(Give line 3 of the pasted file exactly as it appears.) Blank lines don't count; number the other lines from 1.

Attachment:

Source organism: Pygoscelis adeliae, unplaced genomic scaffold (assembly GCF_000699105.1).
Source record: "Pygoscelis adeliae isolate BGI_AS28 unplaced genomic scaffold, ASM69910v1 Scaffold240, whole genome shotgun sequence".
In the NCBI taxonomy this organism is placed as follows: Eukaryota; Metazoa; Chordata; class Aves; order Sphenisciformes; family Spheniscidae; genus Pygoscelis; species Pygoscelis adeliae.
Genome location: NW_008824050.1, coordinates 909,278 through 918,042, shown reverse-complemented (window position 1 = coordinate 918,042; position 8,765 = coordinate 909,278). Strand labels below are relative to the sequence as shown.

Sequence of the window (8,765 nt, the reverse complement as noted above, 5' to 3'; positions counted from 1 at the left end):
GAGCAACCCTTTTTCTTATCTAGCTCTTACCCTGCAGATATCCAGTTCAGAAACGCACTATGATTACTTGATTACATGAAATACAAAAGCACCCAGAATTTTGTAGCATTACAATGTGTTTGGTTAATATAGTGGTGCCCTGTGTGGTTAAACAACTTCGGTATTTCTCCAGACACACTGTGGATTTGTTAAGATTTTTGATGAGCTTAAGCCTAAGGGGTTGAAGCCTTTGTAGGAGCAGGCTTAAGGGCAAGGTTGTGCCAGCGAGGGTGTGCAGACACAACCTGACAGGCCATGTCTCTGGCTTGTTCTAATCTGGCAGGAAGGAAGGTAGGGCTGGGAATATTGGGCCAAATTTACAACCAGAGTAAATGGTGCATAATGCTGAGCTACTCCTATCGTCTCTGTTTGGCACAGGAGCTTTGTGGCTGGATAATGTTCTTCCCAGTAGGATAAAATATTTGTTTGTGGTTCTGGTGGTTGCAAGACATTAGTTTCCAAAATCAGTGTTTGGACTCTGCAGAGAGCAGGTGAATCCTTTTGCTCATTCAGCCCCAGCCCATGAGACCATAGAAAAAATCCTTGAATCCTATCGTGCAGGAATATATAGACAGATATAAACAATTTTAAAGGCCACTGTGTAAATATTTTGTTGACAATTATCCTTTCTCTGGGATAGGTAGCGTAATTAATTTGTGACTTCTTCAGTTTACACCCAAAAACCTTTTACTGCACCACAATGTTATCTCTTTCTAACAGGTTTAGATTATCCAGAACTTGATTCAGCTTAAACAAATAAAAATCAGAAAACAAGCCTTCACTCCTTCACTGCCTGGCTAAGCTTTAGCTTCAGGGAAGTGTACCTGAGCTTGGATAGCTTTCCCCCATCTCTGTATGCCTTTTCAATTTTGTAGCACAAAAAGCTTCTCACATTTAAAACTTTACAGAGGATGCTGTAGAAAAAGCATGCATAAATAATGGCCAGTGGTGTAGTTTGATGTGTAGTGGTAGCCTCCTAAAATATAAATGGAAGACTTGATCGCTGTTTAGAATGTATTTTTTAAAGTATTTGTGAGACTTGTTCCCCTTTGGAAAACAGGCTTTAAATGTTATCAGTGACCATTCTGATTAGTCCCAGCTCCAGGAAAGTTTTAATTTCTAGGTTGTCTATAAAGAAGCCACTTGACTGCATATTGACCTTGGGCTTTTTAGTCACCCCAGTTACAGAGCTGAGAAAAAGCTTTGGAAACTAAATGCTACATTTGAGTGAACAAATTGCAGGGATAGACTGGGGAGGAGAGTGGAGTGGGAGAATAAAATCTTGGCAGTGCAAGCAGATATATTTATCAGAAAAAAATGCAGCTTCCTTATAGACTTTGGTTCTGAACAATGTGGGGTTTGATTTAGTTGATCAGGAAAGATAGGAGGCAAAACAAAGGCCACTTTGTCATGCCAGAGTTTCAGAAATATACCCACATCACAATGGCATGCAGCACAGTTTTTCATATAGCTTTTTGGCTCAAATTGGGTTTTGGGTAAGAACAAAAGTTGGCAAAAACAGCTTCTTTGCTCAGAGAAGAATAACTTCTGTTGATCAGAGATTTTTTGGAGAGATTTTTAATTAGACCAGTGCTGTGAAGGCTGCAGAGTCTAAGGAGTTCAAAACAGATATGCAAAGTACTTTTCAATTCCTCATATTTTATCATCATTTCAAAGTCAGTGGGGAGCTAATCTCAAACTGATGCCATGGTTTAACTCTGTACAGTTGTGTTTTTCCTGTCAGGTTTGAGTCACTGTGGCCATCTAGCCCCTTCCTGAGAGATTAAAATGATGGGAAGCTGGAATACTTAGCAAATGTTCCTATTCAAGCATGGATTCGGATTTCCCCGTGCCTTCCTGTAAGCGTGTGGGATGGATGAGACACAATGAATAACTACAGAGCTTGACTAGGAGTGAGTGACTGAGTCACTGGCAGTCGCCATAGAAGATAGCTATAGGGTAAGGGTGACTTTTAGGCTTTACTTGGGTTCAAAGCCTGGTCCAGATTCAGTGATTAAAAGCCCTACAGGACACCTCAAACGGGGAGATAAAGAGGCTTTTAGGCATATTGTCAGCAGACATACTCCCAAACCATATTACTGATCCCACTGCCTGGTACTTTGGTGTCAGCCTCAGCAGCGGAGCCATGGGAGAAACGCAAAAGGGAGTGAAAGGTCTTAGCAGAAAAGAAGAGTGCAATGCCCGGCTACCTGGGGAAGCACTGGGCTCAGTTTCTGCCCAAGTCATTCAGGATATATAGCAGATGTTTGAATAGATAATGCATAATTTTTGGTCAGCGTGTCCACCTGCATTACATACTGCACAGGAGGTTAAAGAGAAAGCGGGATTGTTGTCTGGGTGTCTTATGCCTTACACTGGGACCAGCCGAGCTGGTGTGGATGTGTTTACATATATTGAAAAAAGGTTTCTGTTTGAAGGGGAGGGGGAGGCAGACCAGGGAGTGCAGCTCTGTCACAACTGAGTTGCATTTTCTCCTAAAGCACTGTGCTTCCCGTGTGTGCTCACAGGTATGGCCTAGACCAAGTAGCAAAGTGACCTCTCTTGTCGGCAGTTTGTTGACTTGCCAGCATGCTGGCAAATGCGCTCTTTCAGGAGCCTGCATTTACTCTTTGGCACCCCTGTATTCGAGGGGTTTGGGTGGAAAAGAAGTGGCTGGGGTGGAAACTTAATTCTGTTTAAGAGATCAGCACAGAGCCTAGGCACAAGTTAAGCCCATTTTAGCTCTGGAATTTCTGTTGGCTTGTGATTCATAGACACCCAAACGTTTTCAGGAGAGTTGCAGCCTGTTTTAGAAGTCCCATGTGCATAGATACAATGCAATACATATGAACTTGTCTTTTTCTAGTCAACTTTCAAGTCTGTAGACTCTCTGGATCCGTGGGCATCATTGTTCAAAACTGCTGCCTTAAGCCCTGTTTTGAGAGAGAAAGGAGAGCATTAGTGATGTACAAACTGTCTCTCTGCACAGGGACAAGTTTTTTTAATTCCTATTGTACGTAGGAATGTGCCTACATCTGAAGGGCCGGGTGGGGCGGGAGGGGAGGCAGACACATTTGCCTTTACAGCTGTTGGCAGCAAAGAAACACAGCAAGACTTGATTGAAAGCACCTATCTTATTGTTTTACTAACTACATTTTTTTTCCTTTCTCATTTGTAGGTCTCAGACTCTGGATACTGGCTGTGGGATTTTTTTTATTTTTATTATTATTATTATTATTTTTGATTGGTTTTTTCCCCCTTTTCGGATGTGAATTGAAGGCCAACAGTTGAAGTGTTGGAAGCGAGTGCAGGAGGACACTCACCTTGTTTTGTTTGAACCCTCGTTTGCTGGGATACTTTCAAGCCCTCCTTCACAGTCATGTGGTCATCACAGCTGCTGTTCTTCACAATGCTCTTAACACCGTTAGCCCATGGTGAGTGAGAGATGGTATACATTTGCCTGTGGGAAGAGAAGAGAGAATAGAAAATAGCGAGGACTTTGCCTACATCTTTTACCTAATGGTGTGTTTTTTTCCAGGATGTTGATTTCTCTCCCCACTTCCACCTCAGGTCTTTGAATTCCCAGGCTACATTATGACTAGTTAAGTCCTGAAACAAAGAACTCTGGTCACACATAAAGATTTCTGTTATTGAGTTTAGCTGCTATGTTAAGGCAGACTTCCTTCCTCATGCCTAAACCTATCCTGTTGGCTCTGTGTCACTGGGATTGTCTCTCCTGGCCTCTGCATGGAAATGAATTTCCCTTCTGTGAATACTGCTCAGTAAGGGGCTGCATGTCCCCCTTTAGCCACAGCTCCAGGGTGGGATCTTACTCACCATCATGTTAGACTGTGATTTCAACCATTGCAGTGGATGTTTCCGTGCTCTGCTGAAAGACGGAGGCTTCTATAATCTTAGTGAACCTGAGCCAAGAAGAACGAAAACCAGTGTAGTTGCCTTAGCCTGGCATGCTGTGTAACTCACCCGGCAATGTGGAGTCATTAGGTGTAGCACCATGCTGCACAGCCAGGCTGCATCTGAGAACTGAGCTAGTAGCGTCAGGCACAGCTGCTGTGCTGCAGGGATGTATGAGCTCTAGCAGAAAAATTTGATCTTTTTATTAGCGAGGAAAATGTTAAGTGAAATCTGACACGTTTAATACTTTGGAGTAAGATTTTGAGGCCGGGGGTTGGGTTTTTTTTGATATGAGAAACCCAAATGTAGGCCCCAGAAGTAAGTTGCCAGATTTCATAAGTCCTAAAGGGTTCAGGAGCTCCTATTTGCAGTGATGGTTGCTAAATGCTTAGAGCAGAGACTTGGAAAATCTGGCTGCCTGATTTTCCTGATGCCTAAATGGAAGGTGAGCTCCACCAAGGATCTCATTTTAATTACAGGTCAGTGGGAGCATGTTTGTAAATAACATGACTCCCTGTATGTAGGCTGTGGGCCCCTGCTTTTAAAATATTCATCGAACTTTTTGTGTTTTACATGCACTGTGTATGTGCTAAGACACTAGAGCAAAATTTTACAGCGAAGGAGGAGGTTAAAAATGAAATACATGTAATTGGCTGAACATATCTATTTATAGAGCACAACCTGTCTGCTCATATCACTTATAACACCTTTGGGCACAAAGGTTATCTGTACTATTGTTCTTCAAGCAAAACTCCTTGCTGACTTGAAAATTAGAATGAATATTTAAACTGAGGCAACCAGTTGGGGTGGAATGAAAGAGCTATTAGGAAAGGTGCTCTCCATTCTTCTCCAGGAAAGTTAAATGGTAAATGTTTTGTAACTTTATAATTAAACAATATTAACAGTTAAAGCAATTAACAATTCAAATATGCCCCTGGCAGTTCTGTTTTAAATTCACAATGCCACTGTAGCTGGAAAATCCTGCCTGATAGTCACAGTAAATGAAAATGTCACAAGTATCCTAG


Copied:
In the NCBI taxonomy this organism is placed as follows: Eukaryota; Metazoa; Chordata; class Aves; order Sphenisciformes; family Spheniscidae; genus Pygoscelis; species Pygoscelis adeliae.